“Those guys have a chip on their shoulder,” Flores said of the UFAs. “They know their margin for error is slim. I wish all players felt that way.”

Wilkins, the newest piece of a hardening Dolphins foundation, arrives as maybe the club’s most decorated draftee ever. A two-time national champion. A three-time first team All-American. Named the nation’s top scholar-athlete as a senior. He joins a growing core nucleus of players you want in your locker room and in your future.

“He brings a lot of energy. Good energy,” Flores said. “He’s working. He’s asking questions. I’m excited.”

Wilkins follows 2018 top draft pick Minkah Fitzpatrick, the safety from Alabama who had a very promising rookie year and displays the versatility the new coaching staff covets all over the field.

Fitzpatrick and Wilkins both have a great chance to be Pro Bowl-caliber players, and I don’t say that lightly. The last two times Miami had consecutive top draft picks make a Pro Bowl were in 2008-09 with tackle Jake Long and cornerback Vontae Davis, and in 1982-83 with guard Roy Foster and some guy named Dan Marino.

And the club just told you with ts spending they below they have another defensive cornerstone in top cover guy Xavien Howard, who this week became the NFL’s highest paid CB with a five-year, $76.5 million contract extension including $46M guaranteed. He has 11 interceptions in his past 17 games and made the Pro Bowl last season at one of the most essential positions in the field.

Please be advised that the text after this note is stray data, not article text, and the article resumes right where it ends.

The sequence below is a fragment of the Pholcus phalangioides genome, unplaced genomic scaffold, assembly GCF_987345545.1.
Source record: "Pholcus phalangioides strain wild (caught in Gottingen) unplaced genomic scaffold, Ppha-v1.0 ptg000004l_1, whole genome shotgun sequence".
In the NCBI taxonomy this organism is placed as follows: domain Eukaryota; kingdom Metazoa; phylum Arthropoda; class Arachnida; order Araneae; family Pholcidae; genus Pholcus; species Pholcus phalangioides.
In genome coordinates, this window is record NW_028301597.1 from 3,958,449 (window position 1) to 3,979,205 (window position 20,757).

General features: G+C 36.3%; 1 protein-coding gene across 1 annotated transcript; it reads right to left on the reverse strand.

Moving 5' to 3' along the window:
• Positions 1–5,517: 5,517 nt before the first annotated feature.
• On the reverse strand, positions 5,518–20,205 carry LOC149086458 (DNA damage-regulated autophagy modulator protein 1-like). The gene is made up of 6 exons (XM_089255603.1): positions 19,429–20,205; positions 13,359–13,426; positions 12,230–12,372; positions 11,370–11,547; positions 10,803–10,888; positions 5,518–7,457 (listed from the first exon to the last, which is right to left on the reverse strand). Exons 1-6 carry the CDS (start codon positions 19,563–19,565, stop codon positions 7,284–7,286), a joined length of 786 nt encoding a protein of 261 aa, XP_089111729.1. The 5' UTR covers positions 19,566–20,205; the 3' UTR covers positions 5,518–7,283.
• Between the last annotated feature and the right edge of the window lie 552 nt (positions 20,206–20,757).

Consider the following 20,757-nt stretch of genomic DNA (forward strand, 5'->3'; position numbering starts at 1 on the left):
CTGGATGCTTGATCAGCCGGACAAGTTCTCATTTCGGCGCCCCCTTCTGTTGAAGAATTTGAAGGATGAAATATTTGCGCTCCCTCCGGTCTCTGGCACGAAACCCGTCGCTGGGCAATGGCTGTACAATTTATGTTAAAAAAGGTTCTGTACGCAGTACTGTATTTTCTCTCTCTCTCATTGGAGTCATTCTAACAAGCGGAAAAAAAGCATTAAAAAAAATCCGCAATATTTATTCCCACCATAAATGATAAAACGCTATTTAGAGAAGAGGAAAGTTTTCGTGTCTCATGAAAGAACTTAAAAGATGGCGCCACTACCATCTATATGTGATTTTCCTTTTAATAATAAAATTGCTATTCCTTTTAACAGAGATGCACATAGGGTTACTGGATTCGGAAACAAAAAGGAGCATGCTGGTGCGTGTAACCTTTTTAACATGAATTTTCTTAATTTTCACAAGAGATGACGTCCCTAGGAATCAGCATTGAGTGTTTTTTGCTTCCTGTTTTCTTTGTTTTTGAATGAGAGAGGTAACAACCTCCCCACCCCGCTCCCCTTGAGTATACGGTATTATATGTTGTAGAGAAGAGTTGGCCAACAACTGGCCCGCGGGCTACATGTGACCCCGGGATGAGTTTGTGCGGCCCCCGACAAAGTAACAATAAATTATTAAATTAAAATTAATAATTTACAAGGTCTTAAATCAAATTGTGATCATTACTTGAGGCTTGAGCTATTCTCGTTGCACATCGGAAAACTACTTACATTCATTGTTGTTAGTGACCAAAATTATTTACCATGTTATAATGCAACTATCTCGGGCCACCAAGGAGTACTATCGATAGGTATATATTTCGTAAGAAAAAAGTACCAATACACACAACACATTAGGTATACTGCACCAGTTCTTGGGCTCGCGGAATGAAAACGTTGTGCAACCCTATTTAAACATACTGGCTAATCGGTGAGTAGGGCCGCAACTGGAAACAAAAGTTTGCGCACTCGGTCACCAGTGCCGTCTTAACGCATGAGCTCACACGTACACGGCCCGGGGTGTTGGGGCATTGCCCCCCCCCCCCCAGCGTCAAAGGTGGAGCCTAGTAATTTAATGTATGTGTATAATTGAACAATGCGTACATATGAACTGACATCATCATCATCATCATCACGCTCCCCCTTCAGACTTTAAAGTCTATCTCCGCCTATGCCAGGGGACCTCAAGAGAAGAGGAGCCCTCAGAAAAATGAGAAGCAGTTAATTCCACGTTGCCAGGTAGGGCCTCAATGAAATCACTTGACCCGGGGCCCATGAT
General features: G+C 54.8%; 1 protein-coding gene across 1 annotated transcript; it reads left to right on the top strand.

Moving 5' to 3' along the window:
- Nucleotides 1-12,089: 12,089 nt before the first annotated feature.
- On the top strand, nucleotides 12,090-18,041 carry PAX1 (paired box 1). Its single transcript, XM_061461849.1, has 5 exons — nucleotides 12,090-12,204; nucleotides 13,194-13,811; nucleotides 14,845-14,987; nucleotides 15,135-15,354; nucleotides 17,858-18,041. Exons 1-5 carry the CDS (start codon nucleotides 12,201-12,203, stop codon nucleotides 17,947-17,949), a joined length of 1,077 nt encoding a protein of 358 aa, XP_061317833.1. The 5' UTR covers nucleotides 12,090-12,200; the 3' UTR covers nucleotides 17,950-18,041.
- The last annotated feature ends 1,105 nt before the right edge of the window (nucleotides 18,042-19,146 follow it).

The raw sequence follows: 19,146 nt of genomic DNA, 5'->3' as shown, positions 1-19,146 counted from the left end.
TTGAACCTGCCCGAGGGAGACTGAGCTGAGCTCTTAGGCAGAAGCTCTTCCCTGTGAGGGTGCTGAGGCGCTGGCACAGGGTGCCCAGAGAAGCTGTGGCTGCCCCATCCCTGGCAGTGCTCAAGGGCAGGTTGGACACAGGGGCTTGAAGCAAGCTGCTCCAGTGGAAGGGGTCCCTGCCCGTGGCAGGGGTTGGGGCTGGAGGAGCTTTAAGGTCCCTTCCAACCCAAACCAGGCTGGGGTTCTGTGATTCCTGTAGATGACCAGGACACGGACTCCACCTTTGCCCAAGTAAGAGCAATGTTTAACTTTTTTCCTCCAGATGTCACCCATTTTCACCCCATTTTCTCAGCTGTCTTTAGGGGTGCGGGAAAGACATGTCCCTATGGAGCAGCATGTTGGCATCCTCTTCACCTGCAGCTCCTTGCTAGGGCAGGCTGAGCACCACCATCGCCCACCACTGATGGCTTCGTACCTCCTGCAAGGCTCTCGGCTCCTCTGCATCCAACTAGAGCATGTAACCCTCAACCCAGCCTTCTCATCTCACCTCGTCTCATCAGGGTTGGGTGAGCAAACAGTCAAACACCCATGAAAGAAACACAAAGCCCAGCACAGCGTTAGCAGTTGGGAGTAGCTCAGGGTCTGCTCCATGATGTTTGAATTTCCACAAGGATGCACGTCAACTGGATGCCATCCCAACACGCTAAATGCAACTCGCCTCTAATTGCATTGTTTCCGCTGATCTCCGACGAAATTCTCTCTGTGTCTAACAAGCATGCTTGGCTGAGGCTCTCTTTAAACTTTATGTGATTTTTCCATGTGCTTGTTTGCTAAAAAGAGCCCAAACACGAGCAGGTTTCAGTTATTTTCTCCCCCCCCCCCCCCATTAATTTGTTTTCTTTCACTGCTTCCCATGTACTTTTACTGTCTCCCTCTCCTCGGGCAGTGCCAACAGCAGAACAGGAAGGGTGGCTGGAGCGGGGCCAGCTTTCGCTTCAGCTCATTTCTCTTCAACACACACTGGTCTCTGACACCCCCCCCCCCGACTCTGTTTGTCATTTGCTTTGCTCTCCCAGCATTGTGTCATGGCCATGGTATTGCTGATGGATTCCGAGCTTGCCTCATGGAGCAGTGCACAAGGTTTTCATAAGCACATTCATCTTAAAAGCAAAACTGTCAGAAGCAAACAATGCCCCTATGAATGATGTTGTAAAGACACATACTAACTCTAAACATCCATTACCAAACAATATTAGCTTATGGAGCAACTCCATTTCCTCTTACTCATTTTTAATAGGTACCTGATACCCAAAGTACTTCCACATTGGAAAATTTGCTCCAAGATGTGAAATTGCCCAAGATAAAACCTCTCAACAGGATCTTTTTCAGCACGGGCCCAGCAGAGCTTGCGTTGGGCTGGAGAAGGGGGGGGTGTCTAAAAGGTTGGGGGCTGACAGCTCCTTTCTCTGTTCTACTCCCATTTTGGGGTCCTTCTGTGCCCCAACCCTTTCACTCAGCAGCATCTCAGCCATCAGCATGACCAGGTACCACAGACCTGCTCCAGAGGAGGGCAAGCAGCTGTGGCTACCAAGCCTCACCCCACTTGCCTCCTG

Oh, and young outside linebacker Jerome Baker is going to be really good.

Miami still needs a dynamic end/edge rusher, but the makings of a strong defense are beginning to show.

On offense, in Laremy Tunsil the team has its best left tackle since Richmond Webb patrolled there in 1990-2002 and went to seven Pro Bowls. He’ll soon be given the contract to reflect that value.

Trading for Josh Rosen on draft day was a low-risk, low-cost move that could hit big. Flores was asked Friday about the quarterback competition and had to pretend there was one., going all coach-speak and saying may-the-best-man-win. We all know better. Rosen will be the starter, and veteran Ryan Fitzpatrick the ideal backup.

Rosen could prove himself good enough to carry a team and be a great safety net in the event the 2020 draft doesn’t shake out like Miami hopes. But odds are the Dolphins will do enough losing in this transitional year to be in play for the grand QB prize Tua Tagovailao. It’s a huge break for the Fins that the one team predicted to be as bad as Miami this year, Arizona, just drafted its franchise QB in Kyler Murray.

Beyond what tantalizes about perhaps/likely getting Tua, the Dolphins figure to have 12 draft picks next year, double this year’s total. Miami also is positioned to have close to $100 million to spend entering the 2020 season, with the contract just given Howard conveying a willingness to spend that cannot but help the Fins be attractive to top free agents.

Everything is falling in place for it to be the Miami Dolphins’ turn, for it to finally to be time.

Not this season. But soon.

The long cloud is lifting.